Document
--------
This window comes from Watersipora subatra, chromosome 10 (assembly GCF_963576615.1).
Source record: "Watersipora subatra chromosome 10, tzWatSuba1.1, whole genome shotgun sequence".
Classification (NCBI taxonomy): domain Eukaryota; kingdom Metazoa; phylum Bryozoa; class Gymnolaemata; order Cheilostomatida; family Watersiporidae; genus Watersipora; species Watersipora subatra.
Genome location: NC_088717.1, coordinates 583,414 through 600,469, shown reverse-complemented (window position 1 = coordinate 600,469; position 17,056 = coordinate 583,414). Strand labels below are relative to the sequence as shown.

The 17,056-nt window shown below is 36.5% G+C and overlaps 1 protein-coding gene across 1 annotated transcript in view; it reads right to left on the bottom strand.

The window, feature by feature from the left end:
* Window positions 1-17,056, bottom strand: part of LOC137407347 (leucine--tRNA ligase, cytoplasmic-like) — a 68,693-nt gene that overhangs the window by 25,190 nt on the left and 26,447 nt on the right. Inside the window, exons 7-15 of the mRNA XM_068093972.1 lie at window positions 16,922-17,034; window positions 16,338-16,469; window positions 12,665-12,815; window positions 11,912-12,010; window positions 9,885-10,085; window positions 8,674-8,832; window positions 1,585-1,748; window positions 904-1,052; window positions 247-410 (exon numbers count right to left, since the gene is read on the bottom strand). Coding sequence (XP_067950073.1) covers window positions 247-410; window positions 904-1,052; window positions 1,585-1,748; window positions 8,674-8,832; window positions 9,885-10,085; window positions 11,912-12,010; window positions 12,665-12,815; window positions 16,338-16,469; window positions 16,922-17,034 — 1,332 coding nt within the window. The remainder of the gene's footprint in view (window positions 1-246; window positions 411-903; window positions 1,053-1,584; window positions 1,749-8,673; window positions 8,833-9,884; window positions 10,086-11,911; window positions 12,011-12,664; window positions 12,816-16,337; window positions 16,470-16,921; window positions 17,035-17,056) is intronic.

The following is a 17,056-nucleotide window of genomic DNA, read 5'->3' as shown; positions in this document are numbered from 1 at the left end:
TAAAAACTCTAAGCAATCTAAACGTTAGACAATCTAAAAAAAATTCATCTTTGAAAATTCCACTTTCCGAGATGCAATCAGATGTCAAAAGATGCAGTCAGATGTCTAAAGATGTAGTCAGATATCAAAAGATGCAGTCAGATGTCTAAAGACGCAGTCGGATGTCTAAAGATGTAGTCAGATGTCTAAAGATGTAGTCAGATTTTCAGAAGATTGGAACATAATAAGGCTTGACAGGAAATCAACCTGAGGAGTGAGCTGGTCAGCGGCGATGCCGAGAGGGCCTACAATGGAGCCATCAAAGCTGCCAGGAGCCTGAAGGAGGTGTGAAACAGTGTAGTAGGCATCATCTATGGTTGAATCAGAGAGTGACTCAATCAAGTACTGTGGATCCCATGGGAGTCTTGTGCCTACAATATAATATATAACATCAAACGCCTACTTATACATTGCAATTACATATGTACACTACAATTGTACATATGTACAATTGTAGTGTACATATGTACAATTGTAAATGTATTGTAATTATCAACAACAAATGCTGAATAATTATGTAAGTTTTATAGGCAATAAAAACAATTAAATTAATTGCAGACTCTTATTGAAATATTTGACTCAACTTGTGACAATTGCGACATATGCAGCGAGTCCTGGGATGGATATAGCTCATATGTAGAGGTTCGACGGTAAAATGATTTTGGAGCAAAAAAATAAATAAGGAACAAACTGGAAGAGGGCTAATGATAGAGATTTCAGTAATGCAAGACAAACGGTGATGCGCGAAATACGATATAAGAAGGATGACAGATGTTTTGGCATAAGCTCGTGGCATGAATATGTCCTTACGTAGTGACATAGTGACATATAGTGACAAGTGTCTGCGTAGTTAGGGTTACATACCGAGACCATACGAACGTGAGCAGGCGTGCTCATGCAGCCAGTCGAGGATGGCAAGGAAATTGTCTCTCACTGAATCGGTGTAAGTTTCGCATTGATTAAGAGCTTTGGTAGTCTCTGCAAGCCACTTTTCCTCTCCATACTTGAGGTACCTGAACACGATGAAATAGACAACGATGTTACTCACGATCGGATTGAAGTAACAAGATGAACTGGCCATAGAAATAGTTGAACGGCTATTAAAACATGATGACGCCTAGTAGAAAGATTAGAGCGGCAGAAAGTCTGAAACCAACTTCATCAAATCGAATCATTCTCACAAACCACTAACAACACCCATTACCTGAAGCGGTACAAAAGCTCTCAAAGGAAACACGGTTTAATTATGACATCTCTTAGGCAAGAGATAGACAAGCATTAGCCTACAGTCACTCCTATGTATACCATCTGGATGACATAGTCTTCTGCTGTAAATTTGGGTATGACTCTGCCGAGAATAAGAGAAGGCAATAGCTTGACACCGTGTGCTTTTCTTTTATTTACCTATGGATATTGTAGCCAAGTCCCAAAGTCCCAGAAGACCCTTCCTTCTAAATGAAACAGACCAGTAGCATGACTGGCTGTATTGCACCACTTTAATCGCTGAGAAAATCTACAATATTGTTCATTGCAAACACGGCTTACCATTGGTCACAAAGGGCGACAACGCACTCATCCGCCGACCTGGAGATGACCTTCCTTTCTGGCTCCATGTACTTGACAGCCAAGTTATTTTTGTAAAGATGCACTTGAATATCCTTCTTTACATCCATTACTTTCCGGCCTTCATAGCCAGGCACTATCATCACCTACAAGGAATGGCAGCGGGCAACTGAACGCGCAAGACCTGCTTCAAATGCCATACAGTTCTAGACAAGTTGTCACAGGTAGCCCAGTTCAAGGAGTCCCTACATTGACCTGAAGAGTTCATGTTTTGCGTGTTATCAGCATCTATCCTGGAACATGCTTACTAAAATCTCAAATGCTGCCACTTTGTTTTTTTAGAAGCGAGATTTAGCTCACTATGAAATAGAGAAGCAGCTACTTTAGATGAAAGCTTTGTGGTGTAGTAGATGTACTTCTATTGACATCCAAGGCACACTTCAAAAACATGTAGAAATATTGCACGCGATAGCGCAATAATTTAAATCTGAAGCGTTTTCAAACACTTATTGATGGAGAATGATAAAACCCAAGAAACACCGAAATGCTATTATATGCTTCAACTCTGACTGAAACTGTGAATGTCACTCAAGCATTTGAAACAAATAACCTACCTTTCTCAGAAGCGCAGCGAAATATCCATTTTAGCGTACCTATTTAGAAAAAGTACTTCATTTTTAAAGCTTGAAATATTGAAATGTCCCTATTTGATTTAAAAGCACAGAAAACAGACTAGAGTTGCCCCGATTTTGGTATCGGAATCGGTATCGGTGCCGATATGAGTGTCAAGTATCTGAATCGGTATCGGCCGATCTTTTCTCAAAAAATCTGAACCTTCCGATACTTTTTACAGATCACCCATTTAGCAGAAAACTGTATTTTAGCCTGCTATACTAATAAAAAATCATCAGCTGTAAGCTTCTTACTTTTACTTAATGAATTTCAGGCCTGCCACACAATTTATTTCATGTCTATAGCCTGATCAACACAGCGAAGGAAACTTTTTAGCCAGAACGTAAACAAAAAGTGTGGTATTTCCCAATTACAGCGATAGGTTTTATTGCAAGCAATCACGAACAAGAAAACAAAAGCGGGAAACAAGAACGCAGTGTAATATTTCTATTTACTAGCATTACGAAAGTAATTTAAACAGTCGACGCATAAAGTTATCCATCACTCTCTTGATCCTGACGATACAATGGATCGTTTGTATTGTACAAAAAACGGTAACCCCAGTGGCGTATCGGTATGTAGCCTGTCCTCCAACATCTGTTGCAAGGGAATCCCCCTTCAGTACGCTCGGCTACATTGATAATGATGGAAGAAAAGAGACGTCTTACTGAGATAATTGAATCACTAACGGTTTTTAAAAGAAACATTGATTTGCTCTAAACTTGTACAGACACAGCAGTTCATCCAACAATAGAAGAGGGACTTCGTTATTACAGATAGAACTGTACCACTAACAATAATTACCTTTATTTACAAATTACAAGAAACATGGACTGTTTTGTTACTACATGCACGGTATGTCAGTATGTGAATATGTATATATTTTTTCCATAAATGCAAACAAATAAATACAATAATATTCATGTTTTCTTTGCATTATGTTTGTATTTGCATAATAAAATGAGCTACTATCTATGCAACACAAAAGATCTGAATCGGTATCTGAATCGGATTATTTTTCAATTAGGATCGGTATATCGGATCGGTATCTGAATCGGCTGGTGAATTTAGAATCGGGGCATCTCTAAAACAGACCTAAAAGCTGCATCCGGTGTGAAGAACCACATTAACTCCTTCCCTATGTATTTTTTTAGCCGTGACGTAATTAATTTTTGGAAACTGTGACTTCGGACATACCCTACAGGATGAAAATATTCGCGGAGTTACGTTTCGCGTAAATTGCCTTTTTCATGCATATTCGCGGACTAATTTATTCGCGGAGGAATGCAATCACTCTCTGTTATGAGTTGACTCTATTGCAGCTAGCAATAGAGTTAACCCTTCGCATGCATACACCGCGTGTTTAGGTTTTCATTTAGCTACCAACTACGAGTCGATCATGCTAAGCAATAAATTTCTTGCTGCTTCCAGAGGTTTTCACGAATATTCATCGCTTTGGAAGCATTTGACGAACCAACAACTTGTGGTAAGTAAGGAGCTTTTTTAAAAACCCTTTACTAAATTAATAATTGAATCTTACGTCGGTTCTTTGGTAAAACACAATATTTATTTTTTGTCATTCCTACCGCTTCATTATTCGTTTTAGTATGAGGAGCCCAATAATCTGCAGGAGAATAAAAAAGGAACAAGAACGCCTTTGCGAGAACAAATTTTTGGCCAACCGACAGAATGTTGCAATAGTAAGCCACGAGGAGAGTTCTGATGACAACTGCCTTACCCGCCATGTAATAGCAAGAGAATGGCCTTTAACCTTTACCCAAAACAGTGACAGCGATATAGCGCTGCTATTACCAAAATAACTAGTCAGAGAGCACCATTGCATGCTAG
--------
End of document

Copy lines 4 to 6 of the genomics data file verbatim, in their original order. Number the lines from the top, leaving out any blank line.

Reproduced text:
Genome location: NC_088717.1, coordinates 583,414 through 600,469, shown reverse-complemented (window position 1 = coordinate 600,469; position 17,056 = coordinate 583,414). Strand labels below are relative to the sequence as shown.

The 17,056-nt window shown below is 36.5% G+C and overlaps 1 protein-coding gene across 1 annotated transcript in view; it reads right to left on the bottom strand.

The window, feature by feature from the left end: